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From "John H. Embretsen (JIRA)" <derby-...@db.apache.org>
Subject [jira] Commented: (DERBY-620) BUILDING.txt section 3.2(1): Instructions for finding user home directory are not reliable
Date Wed, 12 Oct 2005 22:17:12 GMT
    [ http://issues.apache.org/jira/browse/DERBY-620?page=comments#action_12331931 ] 

John H. Embretsen commented on DERBY-620:
-----------------------------------------

Ant looks for the "ant.properties" file in the directory specified by Java's "user.home" system
property. Since this does not necessarily corespond with %HOME% or $HOME, BUILDING.txt should
be corrected.

On Windows 2000 and XP, the "user.home" directory in most cases corresponds to the environment
variable %USERPROFILE%, which is a concatenation of the variables %HOMEDRIVE% and %HOMEPATH%,
e.g. "C:\Documents and Settings\User".
See http://www.microsoft.com/resources/documentation/windows/xp/all/proddocs/en-us/ntcmds_shelloverview.mspx.

On Unix/Linux systems, the "user.home" directory in most cases correspond to the $HOME environment
variable (e.g. "/home/username"), but this is not always true, as described above.

http://bugs.sun.com/bugdatabase/view_bug.do?bug_id=4787931 is a bug report that describes
some issues and workarounds related to the way a variety of  JVMs determines "user.home".
On Windows, Java actually tries to determine the user home directory by looking in the registry
for the location of the user's desktop folder, and uses that folder's parent folder as "user.home".
On Unix/Linux systems, Java determines the user's home directory by looking at the user's
entry in the password file, e.g. /etc/passwd.

I suggest changing BUILDING.txt, section 3.2 (1) to something like this:

----------------------------------------------------------------------------------------

(1) Determine the directory on your system that corresponds to
    the "user.home" system property of the jvm referred to by
    JAVA_HOME. This directory will be referred to as the 
    ${user.home} directory in the rest of this document. 
    In order to correctly determine the value of ${user.home}, 
    do either of the following:

	a) Run ant diagnostics and look for "user.home" in the
           list of System properties:
		
	   ant -diagnostics

	b) Write and run a small java program that prints the
           value of the "user.home" system property, e.g. by
           including the following line in the program:

           System.out.println(System.getProperty("user.home"));
           
    On most Unix systems, ${user.home} is equivalent to the
    value of the environment variable $HOME or $home.
    On newer Windows systems, ${user.home} is often equivalent
    to the environment variable %USERPROFILE%.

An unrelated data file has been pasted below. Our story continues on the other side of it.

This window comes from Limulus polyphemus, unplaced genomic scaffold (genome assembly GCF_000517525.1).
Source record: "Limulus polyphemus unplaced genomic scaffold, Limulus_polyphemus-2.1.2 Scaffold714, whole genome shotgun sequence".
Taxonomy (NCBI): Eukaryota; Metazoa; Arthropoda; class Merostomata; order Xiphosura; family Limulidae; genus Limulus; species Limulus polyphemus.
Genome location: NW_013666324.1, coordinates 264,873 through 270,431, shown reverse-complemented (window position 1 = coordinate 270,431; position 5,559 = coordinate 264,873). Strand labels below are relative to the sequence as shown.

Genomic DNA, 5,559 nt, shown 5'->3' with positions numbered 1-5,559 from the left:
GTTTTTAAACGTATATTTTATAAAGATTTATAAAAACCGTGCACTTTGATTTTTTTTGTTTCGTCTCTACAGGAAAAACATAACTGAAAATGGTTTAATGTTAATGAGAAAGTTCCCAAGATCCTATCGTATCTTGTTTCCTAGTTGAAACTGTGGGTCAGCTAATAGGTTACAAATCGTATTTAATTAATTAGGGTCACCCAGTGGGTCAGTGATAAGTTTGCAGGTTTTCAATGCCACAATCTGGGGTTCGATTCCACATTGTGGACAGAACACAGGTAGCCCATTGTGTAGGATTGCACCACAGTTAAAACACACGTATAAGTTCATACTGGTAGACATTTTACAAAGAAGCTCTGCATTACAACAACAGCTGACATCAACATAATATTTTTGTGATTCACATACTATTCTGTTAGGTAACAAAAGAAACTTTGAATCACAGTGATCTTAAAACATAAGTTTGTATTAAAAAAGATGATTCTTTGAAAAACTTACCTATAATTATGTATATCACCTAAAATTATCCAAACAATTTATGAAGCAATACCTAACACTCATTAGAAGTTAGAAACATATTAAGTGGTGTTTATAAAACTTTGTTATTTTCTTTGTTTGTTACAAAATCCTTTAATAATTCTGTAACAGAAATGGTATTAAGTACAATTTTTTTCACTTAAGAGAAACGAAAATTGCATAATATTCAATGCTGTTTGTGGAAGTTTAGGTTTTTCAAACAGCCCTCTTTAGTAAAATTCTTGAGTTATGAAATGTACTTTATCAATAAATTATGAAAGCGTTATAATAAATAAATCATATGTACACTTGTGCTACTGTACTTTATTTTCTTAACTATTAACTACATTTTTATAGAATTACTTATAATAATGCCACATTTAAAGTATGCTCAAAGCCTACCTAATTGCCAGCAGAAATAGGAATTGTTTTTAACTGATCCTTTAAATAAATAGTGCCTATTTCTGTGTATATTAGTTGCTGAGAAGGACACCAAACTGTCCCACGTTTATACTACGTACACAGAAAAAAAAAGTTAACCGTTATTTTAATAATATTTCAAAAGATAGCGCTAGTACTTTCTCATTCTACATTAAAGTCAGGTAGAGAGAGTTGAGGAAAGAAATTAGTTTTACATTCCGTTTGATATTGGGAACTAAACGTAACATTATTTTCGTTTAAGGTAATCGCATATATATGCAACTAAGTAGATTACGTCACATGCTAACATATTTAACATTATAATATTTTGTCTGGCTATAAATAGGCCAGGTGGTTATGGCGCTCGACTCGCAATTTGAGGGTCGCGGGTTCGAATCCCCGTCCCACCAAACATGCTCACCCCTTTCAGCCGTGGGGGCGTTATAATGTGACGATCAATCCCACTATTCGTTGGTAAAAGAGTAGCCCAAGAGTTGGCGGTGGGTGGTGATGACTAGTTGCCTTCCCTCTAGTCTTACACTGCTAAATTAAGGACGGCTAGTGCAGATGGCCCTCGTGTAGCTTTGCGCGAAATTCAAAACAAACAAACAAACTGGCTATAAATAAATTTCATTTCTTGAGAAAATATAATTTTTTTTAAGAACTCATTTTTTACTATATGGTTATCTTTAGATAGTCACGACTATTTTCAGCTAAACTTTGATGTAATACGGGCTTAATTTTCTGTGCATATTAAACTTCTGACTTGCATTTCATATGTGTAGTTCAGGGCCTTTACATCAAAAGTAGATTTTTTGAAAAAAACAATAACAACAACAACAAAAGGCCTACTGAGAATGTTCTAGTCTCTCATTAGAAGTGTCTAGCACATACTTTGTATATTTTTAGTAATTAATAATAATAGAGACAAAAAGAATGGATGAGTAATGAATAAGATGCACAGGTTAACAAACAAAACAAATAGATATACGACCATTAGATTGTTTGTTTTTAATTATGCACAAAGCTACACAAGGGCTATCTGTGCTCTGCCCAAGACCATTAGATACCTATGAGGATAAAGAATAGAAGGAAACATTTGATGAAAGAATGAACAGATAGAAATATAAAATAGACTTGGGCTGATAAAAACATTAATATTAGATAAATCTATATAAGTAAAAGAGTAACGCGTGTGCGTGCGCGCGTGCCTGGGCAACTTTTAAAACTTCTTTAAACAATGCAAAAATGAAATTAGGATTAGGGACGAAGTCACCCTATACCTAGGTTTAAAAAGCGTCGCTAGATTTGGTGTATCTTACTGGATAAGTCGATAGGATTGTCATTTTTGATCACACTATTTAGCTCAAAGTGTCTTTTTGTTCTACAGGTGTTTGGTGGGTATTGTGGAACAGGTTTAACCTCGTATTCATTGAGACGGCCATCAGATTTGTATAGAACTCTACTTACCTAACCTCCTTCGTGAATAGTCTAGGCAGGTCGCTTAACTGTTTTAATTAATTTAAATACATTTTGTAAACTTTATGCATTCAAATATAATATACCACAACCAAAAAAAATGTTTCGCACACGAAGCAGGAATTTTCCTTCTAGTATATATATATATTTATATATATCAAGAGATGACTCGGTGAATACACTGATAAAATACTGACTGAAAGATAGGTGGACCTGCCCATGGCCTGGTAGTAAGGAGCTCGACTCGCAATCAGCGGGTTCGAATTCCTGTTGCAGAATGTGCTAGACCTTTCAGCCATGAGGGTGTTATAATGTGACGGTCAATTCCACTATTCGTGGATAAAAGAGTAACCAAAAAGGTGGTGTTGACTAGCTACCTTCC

----------------------------------------------------------------------------------------

Does anyone have any comments to this suggestion?


> BUILDING.txt section 3.2(1): Instructions for finding user home directory are not reliable
> ------------------------------------------------------------------------------------------
>
>          Key: DERBY-620
>          URL: http://issues.apache.org/jira/browse/DERBY-620
>      Project: Derby
>         Type: Bug
>   Components: Documentation
>     Versions: 10.2.0.0, 10.1.2.0
>  Environment: Windows/Unix/Linux, JDKs 1.3-1.5
>     Reporter: John H. Embretsen
>     Priority: Minor

>
> BUILDING.txt, section 3.2 states:
> ------------------------------------------------------------------------------------
> 3.2   Create property file
> You will need to create a property file to specify
> your environment and some of your options. Do the following
> to specify your environment and options:
> (1) Find out user home directory on your system. You can find  
>     user home directory by doing echo on variable %HOME% 
>     on windows and $home or $HOME on unix.
> ------------------------------------------------------------------------------------
> In some cases, %HOME% (on WIndows) or $HOME  ($home) (on Unix) does not correspond to
the directory where ant looks for "ant.properties". 
> I recently tried to build Derby on Windows XP, and accidentally put ant.properties in
the wrong directory, causing ant to say that java.lang could not be found. On Windows XP and
2000 (and most likely all older Windows platforms as well) "out-of-the-box", there is no environment
variable called %HOME%. Creating this environment variable manually does not make any difference.
> On Unix systems, the $HOME environment variable does not necessarily always correspond
to ant's (i.e. Java's) interpretation of  "user.home". For example, if a user changes this
variable manually from "/home/username" to "/home/username/myHome", $HOME refers to the latter,
but ant will continue to look for ant.properties in the "/home/username" directory.

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